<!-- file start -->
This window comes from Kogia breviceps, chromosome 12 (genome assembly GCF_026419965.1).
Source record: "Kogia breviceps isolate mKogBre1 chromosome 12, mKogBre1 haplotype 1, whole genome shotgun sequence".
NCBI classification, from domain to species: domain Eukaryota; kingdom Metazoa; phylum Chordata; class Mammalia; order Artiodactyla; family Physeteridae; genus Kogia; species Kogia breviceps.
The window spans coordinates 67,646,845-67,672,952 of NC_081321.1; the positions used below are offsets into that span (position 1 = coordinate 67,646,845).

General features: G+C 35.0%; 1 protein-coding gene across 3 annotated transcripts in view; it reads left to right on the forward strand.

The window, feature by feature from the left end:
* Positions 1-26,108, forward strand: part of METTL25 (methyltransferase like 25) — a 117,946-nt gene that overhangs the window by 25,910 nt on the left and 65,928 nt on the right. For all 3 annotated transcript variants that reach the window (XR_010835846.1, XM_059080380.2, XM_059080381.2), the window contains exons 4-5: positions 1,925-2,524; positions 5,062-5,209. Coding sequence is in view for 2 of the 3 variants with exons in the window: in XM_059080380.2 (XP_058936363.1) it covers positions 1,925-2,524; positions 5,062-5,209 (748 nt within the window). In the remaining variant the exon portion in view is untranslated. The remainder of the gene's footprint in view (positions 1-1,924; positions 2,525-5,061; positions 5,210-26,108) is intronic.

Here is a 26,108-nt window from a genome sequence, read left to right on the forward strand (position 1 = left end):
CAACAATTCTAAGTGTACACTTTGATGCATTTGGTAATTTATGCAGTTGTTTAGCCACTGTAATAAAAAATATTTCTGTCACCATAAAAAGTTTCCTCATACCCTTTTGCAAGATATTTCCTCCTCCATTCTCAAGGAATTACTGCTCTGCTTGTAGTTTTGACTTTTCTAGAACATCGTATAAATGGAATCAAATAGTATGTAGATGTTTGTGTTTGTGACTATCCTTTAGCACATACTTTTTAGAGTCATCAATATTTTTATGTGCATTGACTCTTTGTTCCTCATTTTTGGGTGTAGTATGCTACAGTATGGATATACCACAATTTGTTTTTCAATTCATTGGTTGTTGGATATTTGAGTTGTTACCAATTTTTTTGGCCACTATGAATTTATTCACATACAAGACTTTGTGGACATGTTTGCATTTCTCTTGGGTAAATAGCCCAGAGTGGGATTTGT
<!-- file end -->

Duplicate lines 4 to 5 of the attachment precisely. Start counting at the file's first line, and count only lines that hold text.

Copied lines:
The window spans coordinates 67,646,845-67,672,952 of NC_081321.1; the positions used below are offsets into that span (position 1 = coordinate 67,646,845).

General features: G+C 35.0%; 1 protein-coding gene across 3 annotated transcripts in view; it reads left to right on the forward strand.